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Opinions about Boingo Wireless?

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I just finished traveling for the last few weeks in Germany, England, and Denmark. Before I left, I got a Boingo account so I could have internet service while I travel. I don't know if anyone else has ever tried Boingo Wireless, but here are my experiences and thoughts:

  • Boingo is absolutely worthless in Germany. I was in Berlin and Frankfurt a lot, and never found a single Boingo-compatible hotspot. Not one. But you can't swing a MacBook without hitting a Deutsche Telekom hotspot. So, if you're traveling to Germany, your best bet is to sign up with a T-Mobile wifi account. But Boingo -- nope.
  • Boingo was virtually worthless in the UK. I traveled in London, Exeter, Torquay, and Oxford. The only place I was able to use Boingo reliably was at Heathrow airport. Boingo advertises that it works with BT Openzone hotspots, but every time I tried to connect with the Bongo app, the hotspot either refused the connection, or the app said there was an error. The only time I was able to get Boingo to work anywhere in England was at BT Openzone hotspots at Starbucks. But if you have a Starbucks card, you already get free wifi at Starbucks, so the Boingo thing is pointless.
  • Never saw a single Boingo-compatible hotspot in Denmark. But I wasn't there very long.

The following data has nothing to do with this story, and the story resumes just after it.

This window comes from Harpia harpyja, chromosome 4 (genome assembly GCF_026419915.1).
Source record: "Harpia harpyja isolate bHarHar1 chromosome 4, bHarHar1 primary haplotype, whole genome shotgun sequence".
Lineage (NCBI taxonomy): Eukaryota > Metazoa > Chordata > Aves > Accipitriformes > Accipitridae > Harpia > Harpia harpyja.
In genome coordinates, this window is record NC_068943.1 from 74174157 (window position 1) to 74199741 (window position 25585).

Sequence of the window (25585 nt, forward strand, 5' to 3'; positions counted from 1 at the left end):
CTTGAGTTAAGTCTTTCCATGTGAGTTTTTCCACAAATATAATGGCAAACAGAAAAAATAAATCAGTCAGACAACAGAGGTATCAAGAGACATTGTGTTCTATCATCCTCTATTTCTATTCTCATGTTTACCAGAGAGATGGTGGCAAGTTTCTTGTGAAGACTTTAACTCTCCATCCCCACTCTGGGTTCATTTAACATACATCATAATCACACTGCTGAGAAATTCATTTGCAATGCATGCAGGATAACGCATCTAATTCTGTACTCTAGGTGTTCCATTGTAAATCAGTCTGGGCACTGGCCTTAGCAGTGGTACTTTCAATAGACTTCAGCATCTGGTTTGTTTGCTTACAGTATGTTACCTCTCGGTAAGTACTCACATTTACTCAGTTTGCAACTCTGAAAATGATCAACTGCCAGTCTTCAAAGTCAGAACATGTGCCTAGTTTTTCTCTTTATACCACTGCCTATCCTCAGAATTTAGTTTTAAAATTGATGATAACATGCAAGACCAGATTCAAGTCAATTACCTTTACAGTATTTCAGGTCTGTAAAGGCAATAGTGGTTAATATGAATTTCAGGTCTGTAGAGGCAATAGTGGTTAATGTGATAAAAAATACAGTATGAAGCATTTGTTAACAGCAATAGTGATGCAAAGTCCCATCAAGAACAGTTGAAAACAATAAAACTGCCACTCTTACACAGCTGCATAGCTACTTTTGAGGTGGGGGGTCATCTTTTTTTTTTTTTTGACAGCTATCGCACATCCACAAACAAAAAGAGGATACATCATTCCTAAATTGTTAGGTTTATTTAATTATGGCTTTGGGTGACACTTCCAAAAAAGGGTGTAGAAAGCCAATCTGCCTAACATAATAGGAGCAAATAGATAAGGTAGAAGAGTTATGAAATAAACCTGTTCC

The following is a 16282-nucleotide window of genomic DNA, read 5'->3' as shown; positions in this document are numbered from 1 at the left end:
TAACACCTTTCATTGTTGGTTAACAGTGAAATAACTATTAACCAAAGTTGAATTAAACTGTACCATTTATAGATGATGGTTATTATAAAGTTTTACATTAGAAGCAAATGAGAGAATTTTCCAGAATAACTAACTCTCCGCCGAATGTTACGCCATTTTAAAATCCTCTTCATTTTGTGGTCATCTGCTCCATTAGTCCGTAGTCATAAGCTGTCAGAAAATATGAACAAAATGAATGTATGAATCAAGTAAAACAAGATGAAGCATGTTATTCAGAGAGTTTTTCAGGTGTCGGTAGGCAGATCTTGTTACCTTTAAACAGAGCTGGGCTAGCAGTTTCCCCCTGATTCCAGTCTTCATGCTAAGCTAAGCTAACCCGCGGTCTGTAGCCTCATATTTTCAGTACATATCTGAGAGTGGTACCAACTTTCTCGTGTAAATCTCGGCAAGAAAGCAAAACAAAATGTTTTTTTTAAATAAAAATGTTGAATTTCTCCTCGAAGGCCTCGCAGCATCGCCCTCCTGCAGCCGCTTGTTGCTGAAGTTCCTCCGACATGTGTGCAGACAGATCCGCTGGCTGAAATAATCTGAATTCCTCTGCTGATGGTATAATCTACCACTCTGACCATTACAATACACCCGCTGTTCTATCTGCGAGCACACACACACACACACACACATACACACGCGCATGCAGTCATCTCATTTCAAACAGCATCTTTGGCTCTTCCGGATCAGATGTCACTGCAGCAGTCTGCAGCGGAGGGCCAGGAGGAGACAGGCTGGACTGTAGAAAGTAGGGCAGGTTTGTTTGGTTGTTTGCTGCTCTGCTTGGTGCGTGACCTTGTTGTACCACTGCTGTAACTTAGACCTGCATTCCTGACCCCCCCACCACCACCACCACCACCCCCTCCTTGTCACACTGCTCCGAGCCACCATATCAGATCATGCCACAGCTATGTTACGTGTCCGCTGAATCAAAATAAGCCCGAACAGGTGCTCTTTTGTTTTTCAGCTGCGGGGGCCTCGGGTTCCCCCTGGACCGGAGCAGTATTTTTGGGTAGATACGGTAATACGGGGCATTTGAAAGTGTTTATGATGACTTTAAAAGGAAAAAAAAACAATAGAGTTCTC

• In order for the Boingo app to tell you if there are Boingo hotspots nearby, you have to connect to another internet service. If I have another internet connection, then I don't need Boingo, do I? So in terms of being able to locate a hotspot, the Boingo app is worthless because it doesn't cache any data. There is no way to store a list or map of Bongo hotspots before going to another country, or even in your hotel in the morning.

I just looked at my account, and in four weeks or so of traveling, I was only able to connect to Boingo eight times, and three of those were at Starbucks. Here's my entire usage:

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I just got off the phone with Boingo to cancel my account. The woman said the reason I was able to connect so easily at Starbucks in London is because those used to be T-Openzone (Deutsche Telekom) hotspots. Well, that's great, but it doesn't help me when I can't connect to anything. She suggested that I should have called technical support when BT rejected the Boingo login attempts. I told her that I was on hold for 26 minutes just to get to her, and at $3.99/minute to use my cell phone abroad, I'm not going to spend a couple of hundred bucks in cell phone charges for Boingo to work out its problems.

In short - If you're traveling abroad, don't buy a mobile internet plan in advance. See what options are available once you get where you're going, and buy there. Don't assume that because a wifi provider claims to have thousands of hotspots that they'll work or honor your login credentials.

One thing I did find occasionally useful was Skype wifi. This is an app that lets you roam on paid wifi hotspots and takes the money out of your Skype account. I used this a couple of times, and it worked pretty well. The availability was spotty, but still better than Boingo. More importantly, you're able to see a list of what companies you can roam with in a particular country before you connect. Boingo's app has no such facility.

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